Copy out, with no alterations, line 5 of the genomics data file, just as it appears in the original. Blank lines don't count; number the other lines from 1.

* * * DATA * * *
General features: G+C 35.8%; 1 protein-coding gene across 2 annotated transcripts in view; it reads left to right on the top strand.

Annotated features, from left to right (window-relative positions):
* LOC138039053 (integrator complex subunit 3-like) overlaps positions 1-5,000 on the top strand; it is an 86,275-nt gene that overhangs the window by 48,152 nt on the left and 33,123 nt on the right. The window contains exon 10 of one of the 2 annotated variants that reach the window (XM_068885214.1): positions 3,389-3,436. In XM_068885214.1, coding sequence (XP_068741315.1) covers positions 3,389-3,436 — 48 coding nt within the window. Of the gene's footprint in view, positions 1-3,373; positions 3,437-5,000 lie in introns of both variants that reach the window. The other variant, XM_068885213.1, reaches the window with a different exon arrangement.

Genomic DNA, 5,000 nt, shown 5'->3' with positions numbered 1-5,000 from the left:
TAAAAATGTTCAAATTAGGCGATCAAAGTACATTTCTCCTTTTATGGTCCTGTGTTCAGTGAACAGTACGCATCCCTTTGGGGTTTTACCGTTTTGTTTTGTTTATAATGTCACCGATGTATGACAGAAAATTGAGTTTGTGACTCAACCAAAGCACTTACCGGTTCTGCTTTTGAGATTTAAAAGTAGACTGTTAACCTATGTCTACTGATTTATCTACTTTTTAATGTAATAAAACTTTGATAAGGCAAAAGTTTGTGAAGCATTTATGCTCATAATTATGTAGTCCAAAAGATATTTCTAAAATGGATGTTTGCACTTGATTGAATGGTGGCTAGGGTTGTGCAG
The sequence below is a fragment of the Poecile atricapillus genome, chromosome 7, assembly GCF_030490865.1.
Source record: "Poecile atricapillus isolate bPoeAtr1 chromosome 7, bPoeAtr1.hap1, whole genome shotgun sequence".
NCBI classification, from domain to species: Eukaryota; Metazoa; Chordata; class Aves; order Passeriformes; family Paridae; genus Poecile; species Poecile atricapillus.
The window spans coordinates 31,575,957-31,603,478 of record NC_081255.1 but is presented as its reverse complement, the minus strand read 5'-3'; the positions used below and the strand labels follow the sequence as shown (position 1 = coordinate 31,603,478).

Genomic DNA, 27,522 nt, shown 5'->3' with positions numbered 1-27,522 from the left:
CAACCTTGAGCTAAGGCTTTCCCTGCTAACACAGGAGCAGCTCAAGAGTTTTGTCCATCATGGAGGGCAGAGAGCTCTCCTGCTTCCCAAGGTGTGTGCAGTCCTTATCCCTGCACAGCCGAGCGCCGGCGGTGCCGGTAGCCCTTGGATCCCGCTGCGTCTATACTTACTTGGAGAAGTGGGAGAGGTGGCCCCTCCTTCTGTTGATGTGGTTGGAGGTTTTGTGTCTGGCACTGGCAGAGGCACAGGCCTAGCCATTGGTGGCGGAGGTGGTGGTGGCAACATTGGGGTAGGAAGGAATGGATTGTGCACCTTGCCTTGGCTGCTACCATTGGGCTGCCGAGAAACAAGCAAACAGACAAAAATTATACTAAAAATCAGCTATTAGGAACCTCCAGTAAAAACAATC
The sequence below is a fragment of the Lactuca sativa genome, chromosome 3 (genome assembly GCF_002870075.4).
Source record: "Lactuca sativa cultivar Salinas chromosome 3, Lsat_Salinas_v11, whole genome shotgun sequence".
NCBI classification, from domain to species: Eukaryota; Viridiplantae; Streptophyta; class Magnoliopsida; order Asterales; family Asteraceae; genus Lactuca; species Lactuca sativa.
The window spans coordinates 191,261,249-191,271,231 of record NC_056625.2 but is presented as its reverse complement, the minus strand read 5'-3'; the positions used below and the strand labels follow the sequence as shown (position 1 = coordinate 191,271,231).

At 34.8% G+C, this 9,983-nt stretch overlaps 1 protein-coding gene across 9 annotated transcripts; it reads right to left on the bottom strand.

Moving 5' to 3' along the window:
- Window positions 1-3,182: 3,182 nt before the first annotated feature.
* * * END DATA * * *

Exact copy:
TAAAAATGTTCAAATTAGGCGATCAAAGTACATTTCTCCTTTTATGGTCCTGTGTTCAGTGAACAGTACGCATCCCTTTGGGGTTTTACCGTTTTGTTTTGTTTATAATGTCACCGATGTATGACAGAAAATTGAGTTTGTGACTCAACCAAAGCACTTACCGGTTCTGCTTTTGAGATTTAAAAGTAGACTGTTAACCTATGTCTACTGATTTATCTACTTTTTAATGTAATAAAACTTTGATAAGGCAAAAGTTTGTGAAGCATTTATGCTCATAATTATGTAGTCCAAAAGATATTTCTAAAATGGATGTTTGCACTTGATTGAATGGTGGCTAGGGTTGTGCAG